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“Bristle”
Gaegordon's Bristle McMac

Cairn Terrier

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  • Bristle, a Cairn Terrier tested with EmbarkVet.com Bristle, a Cairn Terrier tested with EmbarkVet.com

“Bristle is a high energy Cairn Terrier, who loves to workout on his hydrotherapy treadmill, as he gets peanut butter to motivate him! Oh, yes, peanut butter is his favourite treat of all treats.”

Place of Birth

Chelsea, QC, Canada

Current Location

Gatineau, Quebec, Canada

From

Chelsea, QC, Canada

This dog has been viewed and been given 3 wags

Registration

Canadian Kennel Club (CKC): CK-GW3974423
Microchip: 956000012276393

Genetic Breed Result

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Cairn Terrier

The Cairn Terrier is one of the oldest of the terrier breeds, originating in the Scottish Highlands and recognized as one of Scotland's earliest working dogs.

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Changes to this dog’s profile
  • On 12/31/2021 changed name from "Gaegorndon's Bristle McMac" to "Gaegordon's Bristle McMac"
  • On 12/31/2021 changed name from "Bristle" to "Gaegorndon's Bristle McMac"

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Health Summary

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Good news!

Bristle is not at increased risk for the genetic health conditions that Embark tests.

Breed-Relevant Genetic Conditions

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Hemophilia B

Identified in Cairn Terriers

Congenital Macrothrombocytopenia

Identified in Cairn Terriers

Pyruvate Kinase Deficiency

Identified in Cairn Terriers

Globoid Cell Leukodystrophy, Krabbe disease

Identified in Cairn Terriers

Craniomandibular Osteopathy, CMO

Identified in Cairn Terriers

Additional Genetic Conditions

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Clinical Tools

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Explore the genetics behind your dog’s appearance and size.

Base Coat Color

Base Coat Color

Coat Color Modifiers

Coat Color Modifiers

Other Coat Traits

Other Coat Traits

Other Body Features

Other Body Features

Body Size

Body Size

Performance

Performance

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Through Bristle’s mitochondrial DNA we can trace his mother’s ancestry back to where dogs and people first became friends. This map helps you visualize the routes that his ancestors took to your home. Their story is described below the map.

Haplogroup

A1d

Haplotype

A26a/305

Map

A1d

Gaegordon's Bristle McMac’s Haplogroup

This female lineage can be traced back about 15,000 years to some of the original Central Asian wolves that were domesticated into modern dogs. The early females that represent this lineage were likely taken into Eurasia, where they spread rapidly. As a result, many modern breed and village dogs from the Americas, Africa, through Asia and down into Oceania belong to this group! This widespread lineage is not limited to a select few breeds, but the majority of Rottweilers, Afghan Hounds and Wirehaired Pointing Griffons belong to it. It is also the most common female lineage among Papillons, Samoyeds and Jack Russell Terriers. Considering its occurrence in breeds as diverse as Afghan Hounds and Samoyeds, some of this is likely ancient variation. But because of its presence in many modern European breeds, much of its diversity likely can be attributed to much more recent breeding.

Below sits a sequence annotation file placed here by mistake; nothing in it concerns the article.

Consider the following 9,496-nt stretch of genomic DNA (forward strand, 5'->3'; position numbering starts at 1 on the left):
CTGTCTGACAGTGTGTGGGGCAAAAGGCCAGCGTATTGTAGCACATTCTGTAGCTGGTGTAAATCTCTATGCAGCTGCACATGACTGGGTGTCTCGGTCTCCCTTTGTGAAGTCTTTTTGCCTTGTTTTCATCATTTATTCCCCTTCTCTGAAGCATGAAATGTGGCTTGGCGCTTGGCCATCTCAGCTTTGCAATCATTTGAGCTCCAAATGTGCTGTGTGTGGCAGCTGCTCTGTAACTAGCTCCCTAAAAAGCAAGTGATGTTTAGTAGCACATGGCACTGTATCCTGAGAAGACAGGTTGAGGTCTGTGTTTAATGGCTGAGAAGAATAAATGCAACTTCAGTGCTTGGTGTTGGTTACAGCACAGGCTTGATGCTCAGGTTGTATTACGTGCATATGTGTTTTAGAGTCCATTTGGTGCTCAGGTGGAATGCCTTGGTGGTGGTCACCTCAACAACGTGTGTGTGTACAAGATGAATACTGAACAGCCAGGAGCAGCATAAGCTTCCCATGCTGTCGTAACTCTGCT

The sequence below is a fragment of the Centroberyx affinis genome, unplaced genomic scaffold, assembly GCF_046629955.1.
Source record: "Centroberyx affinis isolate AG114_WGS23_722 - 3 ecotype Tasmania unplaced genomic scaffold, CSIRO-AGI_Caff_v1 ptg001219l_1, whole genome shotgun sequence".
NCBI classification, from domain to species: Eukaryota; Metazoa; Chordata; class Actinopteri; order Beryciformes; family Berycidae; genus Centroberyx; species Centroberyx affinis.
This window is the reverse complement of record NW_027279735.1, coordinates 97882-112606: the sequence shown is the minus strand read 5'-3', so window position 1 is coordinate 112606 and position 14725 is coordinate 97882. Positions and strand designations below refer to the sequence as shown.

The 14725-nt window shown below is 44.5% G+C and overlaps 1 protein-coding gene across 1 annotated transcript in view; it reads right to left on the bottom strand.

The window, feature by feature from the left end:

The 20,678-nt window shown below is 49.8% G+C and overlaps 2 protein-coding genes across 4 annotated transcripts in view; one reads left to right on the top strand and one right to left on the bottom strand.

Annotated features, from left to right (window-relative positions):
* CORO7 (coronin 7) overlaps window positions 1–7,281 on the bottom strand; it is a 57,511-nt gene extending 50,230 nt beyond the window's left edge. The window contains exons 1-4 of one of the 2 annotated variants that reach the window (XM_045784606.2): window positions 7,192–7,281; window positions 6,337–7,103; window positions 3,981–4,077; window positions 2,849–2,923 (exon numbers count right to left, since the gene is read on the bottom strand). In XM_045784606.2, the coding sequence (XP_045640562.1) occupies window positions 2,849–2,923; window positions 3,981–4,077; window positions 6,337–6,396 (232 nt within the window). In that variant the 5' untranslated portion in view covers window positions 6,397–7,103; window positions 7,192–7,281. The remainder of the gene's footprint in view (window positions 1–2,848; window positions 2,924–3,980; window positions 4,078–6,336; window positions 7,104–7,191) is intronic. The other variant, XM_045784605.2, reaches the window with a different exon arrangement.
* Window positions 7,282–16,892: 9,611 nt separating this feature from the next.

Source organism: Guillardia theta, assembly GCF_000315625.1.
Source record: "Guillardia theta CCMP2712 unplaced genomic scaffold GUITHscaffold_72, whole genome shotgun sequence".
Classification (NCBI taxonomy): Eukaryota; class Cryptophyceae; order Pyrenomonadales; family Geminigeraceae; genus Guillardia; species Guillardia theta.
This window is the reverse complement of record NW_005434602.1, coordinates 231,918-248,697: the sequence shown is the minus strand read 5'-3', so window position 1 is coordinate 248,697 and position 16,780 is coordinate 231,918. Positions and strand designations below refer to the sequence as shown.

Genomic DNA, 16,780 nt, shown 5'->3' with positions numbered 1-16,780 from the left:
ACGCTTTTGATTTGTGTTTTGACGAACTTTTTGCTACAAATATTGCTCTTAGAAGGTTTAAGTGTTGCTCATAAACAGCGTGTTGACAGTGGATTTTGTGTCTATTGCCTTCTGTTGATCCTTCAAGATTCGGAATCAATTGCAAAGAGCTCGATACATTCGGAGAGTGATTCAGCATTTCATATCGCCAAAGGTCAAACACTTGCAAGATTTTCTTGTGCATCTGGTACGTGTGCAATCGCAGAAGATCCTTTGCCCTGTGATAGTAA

A26a/305

Gaegordon's Bristle McMac’s Haplotype

Part of the large A1d haplogroup, we have not yet detected this haplotype in any of our village dogs. Among the 6 breeds we see it in, it appears most frequently in Newfoundlands, Cavalier King Charles Spaniels, and soft coated Wheaten Terriers.

Some other Embark dogs with this haplotype:

The vast majority of Rottweilers have the A1d haplogroup.

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Through Bristle’s Y-chromosome we can trace his father’s ancestry back to where dogs and people first became friends. This map helps you visualize the routes that his ancestors took to your home. Their story is described below the map.

Haplogroup

A1a

Haplotype

H1a.29

Map

A1a

Gaegordon's Bristle McMac’s Haplogroup

Some of the wolves that became the original dogs in Central Asia around 15,000 years ago came from this long and distinguished line of male dogs. After domestication, they followed their humans from Asia to Europe and then didn't stop there. They took root in Europe, eventually becoming the dogs that founded the Vizsla breed 1,000 years ago. The Vizsla is a Central European hunting dog, and all male Vizslas descend from this line. During the Age of Exploration, like their owners, these pooches went by the philosophy, "Have sail, will travel!" From the windy plains of Patagonia to the snug and homey towns of the American Midwest, the beaches of a Pacific paradise, and the broad expanse of the Australian outback, these dogs followed their masters to the outposts of empires. Whether through good fortune or superior genetics, dogs from the A1a lineage traveled the globe and took root across the world. Now you find village dogs from this line frolicking on Polynesian beaches, hanging out in villages across the Americas, and scavenging throughout Old World settlements. You can also find this "prince of patrilineages" in breeds as different as German Shepherds, Golden Retrievers, Pugs, Border Collies, Scottish Terriers, and Irish Wolfhounds. No male wolf line has been as successful as the A1a line!

H1a.29

Gaegordon's Bristle McMac’s Haplotype

Part of the A1a haplogroup, this haplotype occurs most frequently in mixed breed dogs.

Some other Embark dogs with this haplotype:

Dogs with A1a lineage travelled during European Colonial times.

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